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README.markdown

projectionist.vim

Projectionist provides granular project configuration using "projections". What are projections? Let's start with an example.

Example

A while back I went and made a bunch of plugins for working with rbenv. Here's what a couple of them look like:

~/.rbenv/plugins $ tree
.
├── rbenv-ctags
│   ├── bin
│   │   └── rbenv-ctags
│   └── etc
│       └── rbenv.d
│           └── install
│               └── ctags.bash
└── rbenv-sentience
    └── etc
        └── rbenv.d
            └── install
                └── sentience.bash

As you can see, rbenv plugins have hooks in etc/rbenv.d/ and commands in bin/ matching rbenv-*. Here's a projectionist configuration for that setup:

let g:projectionist_heuristics = {
      \   "etc/rbenv.d/|bin/rbenv-*": {
      \     "bin/rbenv-*": {
      \        "type": "command",
      \        "template": ["#!/usr/bin/env bash"],
      \     },
      \     "etc/rbenv.d/*.bash": {"type": "hook"}
      \   }
      \ }

The key in the outermost dictionary says to activate for any directory containing a subdirectory etc/rbenv.d/ or files matching bin/rbenv-*. The corresponding value contains projection definitions. Here, two projections are defined. The first creates an :Ecommand navigation command and provides boilerplate to pre-populate new files with, and the second creates an :Ehook command.

Features

See :help projectionist for the authoritative documentation. Here are some highlights.

Global and per project projection definitions

In the above example, we used the global g:projectionist_heuristics to declare projections based on requirements in the root directory. If that's not flexible enough, you can use the autocommand based API, or create a .projections.json in the root of the project.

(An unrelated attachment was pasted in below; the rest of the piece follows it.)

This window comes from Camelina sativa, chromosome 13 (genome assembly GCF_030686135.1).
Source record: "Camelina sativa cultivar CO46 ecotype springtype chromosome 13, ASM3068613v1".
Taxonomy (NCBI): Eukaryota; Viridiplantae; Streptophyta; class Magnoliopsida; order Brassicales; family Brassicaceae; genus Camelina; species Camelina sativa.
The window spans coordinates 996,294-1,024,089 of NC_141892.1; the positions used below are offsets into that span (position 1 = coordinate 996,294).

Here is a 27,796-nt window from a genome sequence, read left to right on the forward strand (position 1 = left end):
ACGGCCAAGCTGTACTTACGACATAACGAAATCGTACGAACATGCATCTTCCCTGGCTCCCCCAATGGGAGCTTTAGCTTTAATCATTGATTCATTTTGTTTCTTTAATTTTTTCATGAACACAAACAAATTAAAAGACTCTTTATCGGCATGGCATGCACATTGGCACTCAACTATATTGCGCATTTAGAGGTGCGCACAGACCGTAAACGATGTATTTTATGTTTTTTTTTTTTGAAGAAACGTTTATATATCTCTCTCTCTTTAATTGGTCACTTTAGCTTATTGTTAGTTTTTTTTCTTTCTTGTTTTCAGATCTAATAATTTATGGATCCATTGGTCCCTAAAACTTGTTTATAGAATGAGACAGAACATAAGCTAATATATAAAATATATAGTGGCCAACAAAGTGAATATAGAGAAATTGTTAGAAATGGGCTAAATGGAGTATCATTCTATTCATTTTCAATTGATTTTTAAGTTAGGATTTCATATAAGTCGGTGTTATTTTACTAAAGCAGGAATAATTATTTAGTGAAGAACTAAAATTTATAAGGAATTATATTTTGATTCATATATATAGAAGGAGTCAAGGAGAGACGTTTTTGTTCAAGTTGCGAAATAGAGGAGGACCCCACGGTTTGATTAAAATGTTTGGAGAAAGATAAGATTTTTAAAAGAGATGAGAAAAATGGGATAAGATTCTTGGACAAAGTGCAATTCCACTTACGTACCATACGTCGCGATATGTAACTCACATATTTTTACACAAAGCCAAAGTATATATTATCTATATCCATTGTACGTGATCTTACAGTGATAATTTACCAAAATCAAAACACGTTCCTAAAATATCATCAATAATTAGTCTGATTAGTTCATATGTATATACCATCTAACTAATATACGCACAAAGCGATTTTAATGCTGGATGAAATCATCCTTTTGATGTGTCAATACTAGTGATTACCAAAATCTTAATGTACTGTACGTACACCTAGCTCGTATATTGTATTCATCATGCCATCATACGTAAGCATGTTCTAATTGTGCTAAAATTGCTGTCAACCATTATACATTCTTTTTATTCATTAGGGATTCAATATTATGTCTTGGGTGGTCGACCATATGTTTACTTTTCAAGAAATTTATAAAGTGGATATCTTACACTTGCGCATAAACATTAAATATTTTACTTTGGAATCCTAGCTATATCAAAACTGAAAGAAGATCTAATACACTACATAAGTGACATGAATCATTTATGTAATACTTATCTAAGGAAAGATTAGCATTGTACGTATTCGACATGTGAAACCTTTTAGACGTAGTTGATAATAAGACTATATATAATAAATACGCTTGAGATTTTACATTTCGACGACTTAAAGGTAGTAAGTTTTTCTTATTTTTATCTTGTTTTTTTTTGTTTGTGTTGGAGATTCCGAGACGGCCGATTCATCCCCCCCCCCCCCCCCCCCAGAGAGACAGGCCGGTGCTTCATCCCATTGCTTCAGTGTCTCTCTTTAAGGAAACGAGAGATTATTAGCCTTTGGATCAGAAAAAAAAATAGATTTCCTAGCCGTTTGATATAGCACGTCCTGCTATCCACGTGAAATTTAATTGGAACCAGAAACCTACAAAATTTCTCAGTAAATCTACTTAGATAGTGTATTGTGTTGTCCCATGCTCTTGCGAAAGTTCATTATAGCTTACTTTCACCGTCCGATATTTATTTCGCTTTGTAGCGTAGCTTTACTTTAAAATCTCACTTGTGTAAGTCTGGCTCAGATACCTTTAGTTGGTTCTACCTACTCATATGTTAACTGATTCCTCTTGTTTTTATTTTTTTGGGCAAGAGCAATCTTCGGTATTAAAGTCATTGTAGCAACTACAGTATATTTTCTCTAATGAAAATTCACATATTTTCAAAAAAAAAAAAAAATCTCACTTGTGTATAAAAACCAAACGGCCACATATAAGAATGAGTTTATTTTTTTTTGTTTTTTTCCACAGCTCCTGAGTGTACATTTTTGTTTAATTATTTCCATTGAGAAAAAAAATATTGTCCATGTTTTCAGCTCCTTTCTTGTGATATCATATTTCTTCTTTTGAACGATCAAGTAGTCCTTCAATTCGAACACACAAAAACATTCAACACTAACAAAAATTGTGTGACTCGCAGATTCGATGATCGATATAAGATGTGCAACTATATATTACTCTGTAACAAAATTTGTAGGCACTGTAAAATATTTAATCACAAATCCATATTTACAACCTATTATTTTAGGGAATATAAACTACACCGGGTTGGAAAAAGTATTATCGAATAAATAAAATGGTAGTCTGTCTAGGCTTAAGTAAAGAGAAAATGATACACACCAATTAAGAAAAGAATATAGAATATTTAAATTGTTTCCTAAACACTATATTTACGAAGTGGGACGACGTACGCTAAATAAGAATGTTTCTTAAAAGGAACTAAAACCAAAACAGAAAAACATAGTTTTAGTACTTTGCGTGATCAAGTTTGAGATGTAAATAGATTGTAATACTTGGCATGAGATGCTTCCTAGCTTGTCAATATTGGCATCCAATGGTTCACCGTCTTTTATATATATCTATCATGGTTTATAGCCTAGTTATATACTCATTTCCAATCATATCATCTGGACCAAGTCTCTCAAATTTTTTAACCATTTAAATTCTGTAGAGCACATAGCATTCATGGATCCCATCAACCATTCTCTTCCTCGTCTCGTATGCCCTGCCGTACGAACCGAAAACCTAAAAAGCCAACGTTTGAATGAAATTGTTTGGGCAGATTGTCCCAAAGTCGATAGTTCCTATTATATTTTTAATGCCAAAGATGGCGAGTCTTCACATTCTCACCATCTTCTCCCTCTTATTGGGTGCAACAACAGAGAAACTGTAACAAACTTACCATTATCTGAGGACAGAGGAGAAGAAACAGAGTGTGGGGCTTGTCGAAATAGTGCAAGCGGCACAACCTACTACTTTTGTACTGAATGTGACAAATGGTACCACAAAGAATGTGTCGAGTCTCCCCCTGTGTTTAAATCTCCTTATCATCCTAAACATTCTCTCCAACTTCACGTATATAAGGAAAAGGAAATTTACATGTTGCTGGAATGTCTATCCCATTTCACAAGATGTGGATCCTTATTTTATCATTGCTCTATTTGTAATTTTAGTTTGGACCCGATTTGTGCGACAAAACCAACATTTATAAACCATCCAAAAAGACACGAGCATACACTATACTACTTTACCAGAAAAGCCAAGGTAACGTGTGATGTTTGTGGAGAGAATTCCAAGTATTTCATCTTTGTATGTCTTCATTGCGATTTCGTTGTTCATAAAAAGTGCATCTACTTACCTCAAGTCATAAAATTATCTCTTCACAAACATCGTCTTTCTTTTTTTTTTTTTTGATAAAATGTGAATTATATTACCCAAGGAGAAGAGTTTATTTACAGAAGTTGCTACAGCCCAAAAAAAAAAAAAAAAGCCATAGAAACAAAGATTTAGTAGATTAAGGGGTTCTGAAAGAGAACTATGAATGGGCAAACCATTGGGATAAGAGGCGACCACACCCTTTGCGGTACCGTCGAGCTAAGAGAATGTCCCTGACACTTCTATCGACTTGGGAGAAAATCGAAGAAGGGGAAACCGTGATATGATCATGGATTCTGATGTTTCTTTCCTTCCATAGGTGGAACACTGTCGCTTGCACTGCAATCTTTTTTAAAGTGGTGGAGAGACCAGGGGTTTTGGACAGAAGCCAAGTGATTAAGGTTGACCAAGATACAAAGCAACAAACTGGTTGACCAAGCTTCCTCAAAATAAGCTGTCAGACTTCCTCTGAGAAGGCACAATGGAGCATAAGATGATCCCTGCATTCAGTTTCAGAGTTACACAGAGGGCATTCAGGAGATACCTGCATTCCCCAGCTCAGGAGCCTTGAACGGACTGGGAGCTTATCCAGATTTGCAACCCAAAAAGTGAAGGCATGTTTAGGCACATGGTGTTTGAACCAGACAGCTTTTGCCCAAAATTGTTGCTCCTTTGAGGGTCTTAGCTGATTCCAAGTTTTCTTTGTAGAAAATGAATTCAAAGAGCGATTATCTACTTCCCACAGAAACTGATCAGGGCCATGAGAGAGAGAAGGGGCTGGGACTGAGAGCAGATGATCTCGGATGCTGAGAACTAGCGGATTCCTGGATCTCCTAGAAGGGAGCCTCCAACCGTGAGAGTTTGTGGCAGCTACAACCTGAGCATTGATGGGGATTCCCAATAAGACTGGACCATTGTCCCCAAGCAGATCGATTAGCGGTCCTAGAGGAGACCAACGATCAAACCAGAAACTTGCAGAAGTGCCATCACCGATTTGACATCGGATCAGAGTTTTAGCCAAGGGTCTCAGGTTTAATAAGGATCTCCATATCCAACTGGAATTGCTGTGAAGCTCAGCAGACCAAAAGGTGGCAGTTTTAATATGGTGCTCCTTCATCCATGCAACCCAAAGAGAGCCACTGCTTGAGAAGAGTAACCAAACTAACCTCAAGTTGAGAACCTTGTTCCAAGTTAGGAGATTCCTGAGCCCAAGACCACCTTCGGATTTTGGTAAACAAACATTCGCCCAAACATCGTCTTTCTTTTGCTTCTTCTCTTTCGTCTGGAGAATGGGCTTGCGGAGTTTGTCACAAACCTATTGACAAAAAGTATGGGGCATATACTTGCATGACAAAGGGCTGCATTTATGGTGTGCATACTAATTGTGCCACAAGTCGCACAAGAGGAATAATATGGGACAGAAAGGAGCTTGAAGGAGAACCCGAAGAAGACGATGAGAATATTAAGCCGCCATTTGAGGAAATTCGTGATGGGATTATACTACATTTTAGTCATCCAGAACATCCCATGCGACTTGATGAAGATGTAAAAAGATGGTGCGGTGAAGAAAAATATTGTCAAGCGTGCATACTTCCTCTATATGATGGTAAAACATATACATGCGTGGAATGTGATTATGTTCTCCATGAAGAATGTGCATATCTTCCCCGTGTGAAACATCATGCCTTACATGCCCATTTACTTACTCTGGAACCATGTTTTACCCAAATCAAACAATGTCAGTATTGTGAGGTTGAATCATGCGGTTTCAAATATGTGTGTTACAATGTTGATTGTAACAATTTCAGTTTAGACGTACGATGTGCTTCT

Navigation commands

Navigation commands encapsulate editing filenames matching certain patterns. Here are some examples for this very project:

{
  "plugin/*.vim": {"type": "plugin"},
  "autoload/*.vim": {"type": "autoload"},
  "doc/*.txt": {"type": "doc"},
  "README.markdown": {"type": "doc"}
}

With these in place, you could use :Eplugin projectionist to edit plugin/projectionist.vim and :Edoc projectionist to edit doc/projectionist.txt. If no argument is given, it will edit an alternate file of that type (see below) or a projection without a glob. So in this example :Edoc would default to editing README.markdown.

The E stands for edit. You also get S, V, and T variants that split, vsplit, and tabedit.

Tab complete is smart. Not quite "fuzzy finder" smart but smart nonetheless. (On that note, fuzzy finders are great, but I prefer the navigation command approach when there are multiple categories of similarly named files.)

Alternate files

Projectionist provides :A, :AS, :AV, and :AT to jump to an "alternate" file, based on ye olde convention originally established in a.vim. Here's an example configuration for Maven that allows you to jump between the implementation and test:

{
  "src/main/java/*.java": {"alternate": "src/test/java/{}.java"},
  "src/test/java/*.java": {"alternate": "src/main/java/{}.java"}
}

In addition, the navigation commands (like :Eplugin above) will search alternates when no argument is given to edit a related file of that type.

Bonus feature: :A {filename} edits a file relative to the root of the project.

Buffer configuration

Check out these examples for a minimal Ruby project:

{
  "*": {"make": "rake"},
  "spec/*_spec.rb": {"dispatch": "rspec {file}"}
}

That second one sets the default for dispatch.vim. Plugins can use projections for their own configuration.

Installation

Install using your favorite package manager, or use Vim's built-in package support:

mkdir -p ~/.vim/pack/tpope/start
cd ~/.vim/pack/tpope/start
git clone https://tpope.io/vim/projectionist.git
vim -u NONE -c "helptags projectionist/doc" -c q

FAQ

Why not a clearer filename like .vim_projections.json?

Nothing about the file is Vim specific. See projectionist for an example of another tool that uses it.

License

Copyright © Tim Pope. Distributed under the same terms as Vim itself. See :help license.

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